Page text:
The Clemson Tigers will relive previous nightmares of last year's Orange Bowl game when they face the LSU Tigers Monday night in the Chick-fil-a Bowl.
In last year's BCS appearance, Clemson was embarrassed 70-33 by West Virginia. Though LSU's victory won't be as dominant, the Tigers from the SEC are sure to give the Tigers from the ACC some unpleasant flashbacks.
Here are five reasons why LSU will help Clemson relive those nightmares from Jan. 4, 2012.
Geno Smith absolutely shredded Clemson's defense in the Orange Bowl last year.
With 406 passing yards and six passing touchdowns, Smith picked this defense apart piece by piece. Now, Zach Mettenberger is not as prolific as Smith, but he's good enough to do the same.
In fact, Mettenberger put together some of his best performances of the season against two of the more talented defenses in the SEC—Mississippi State and Alabama. Mettenberger combined for 571 passing yards, three touchdowns and no interceptions.
Keep in mind that Clemson's pass defense ranks in the bottom half of the ACC. The Tigers allow 250.3 passing yards per game, which is eighth in the conference.
Clemson gave up 310 yards to South Carolina's Dylan Thompson in the season finale, so there's no reason Mettenberger can't do the same.
West Virginia was more finesse in last year's bowl game than LSU will be in the Chick-fil-a Bowl.
There's a strong difference there, but LSU's physicality will allow it to run the score up much like West Virginia did.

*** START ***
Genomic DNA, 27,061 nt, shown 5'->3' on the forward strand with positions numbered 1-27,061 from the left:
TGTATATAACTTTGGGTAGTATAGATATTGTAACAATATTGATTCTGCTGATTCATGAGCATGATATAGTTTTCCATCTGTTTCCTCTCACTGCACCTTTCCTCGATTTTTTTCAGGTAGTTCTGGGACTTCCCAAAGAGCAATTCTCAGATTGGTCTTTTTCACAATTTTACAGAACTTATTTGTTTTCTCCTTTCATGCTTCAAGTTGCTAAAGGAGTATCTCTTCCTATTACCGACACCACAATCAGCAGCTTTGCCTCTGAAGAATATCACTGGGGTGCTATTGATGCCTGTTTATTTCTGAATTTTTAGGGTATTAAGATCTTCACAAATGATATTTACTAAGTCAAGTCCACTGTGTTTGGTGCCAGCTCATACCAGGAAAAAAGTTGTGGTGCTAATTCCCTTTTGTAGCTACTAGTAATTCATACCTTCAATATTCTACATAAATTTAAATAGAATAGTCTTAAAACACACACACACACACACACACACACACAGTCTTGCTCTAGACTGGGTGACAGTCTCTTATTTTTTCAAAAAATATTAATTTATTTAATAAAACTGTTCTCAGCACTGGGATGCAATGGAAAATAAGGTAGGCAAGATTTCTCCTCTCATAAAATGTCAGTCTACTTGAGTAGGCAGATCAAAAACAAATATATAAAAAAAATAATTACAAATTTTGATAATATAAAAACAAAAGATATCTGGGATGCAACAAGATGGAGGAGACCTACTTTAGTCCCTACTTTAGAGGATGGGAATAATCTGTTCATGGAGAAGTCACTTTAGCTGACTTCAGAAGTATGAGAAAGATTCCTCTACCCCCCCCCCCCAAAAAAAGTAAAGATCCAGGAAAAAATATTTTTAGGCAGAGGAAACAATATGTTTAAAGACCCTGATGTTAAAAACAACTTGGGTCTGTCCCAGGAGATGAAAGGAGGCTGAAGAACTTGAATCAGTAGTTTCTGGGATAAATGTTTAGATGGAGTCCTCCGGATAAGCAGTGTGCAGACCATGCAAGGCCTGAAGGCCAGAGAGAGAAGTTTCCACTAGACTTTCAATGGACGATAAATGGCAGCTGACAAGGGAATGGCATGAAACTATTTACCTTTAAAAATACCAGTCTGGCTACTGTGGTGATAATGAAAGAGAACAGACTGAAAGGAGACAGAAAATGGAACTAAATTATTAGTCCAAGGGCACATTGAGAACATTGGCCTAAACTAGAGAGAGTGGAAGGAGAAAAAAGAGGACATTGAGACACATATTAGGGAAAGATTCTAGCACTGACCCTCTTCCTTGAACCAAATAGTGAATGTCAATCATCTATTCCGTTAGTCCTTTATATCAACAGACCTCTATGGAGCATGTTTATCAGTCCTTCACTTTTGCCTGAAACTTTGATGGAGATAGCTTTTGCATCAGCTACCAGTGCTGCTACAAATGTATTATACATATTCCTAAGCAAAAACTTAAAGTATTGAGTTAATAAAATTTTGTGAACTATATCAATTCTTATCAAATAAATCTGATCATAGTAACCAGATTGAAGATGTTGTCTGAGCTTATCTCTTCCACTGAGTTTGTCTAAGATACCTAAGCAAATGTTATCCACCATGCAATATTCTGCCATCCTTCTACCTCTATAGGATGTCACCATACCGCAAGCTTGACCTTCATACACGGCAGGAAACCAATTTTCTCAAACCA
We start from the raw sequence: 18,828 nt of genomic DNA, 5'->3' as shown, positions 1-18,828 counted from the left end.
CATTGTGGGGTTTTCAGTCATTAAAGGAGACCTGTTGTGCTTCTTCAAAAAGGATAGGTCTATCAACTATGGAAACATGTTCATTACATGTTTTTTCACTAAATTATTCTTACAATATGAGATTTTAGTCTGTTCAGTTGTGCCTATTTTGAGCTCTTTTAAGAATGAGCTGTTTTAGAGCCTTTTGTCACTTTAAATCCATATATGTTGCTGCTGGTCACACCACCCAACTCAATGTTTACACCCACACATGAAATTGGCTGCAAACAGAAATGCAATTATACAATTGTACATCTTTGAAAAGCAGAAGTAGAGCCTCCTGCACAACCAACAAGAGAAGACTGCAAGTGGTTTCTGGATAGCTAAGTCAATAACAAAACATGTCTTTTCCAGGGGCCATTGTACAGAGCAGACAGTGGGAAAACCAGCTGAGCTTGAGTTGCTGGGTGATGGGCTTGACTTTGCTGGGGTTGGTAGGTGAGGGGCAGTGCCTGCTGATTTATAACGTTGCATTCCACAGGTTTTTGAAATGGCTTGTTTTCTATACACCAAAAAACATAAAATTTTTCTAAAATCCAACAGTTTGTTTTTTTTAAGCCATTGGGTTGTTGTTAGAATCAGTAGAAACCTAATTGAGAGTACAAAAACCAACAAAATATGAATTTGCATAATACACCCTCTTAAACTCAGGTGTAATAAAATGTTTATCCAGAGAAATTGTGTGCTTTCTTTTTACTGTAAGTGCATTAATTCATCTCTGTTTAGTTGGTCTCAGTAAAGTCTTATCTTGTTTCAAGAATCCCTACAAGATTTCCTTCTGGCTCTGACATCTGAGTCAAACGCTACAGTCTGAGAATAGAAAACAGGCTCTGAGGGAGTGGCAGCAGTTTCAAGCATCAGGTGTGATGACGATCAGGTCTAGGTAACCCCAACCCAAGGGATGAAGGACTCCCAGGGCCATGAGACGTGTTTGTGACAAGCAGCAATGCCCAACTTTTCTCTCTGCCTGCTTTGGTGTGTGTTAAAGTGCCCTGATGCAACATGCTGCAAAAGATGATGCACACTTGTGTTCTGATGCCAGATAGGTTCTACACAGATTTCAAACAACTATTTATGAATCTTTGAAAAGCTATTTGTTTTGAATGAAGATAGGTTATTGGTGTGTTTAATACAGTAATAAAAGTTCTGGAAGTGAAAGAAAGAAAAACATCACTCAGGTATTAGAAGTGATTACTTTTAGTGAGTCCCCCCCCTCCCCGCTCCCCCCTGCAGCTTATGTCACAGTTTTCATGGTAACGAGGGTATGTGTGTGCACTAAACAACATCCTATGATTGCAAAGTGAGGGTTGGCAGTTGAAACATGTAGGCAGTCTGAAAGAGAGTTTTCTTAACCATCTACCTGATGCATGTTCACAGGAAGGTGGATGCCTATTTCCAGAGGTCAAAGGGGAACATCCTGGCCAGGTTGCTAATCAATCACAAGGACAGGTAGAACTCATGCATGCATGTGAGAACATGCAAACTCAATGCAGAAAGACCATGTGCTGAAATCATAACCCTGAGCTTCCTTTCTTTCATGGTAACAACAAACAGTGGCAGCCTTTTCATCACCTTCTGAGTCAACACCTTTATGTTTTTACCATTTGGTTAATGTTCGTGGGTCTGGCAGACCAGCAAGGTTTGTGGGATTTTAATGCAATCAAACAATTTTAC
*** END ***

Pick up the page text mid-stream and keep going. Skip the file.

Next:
This is a proven formula. LSU, like most successful teams in college football (Alabama, Florida and Notre Dame), plays grown man football.
It's not flashy, and it's not the most exciting form of football. However, it creates success.
As LSU pounds Jeremy Hill and Spencer Ware early on, this Clemson defense will start to weaken. By the fourth quarter, LSU should be able to score at will against this tired, weakened defense.
It's going to be a long night, Tajh.
LSU should take the same approach that South Carolina did in the season finale—pressure Boyd early and often.
Against the Gamecocks, Boyd only accounted for 183 yards, one touchdown and two interceptions. He was also limited to just 26 yards rushing on 17 attempts. That's defensive dominance.
With Barkevious Mingo, Sam Montgomery, Micah Eugene and creative blitzes by "The Chief" John Chavis, LSU should be just as successful in flustering Boyd.
Boyd will not have a lot of time in the pocket and after taking a few hits, expect him to force a few throws.
Odell Beckham has had a shaky year for LSU.
At times, he's made breathtaking returns in crucial moments of the game and at other times he's had key drops that would stall important drives. It's time for him to have his breakout performance of the year.
Against Clemson in the Orange Bowl, West Virginia used Tavon Austin to absolutely obliterate Clemson's defense.
With speed and explosiveness, Austin reeled off 123 receiving yards and four touchdowns. He was fantastic, and that's exactly how Beckham needs to be in this upcoming bowl game.
When Beckham has the ball in his hands, he can make game-altering plays. Look for LSU to try and get him the ball on screens and short routes, so he can have some sort of similar impact on this game.
More than often, Les Miles is sensational with extra time.
After getting a month or so to prepare for a bowl game, Miles is 5-2 at LSU. Oh, and those five wins were all dominant ones, including a 38-24 win against Ohio State to win the national championship.
Two of those five victories were Chick-fil-a Bowl (Peach Bowl for you old timers) appearances, and LSU won those games against ACC opponents by a combined 72 points.
That doesn't bode well for Clemson in the upcoming bowl game, especially since Clemson's most recent bowl appearance was a rout by West Virginia.
Time is just something you don't want to give Miles and LSU.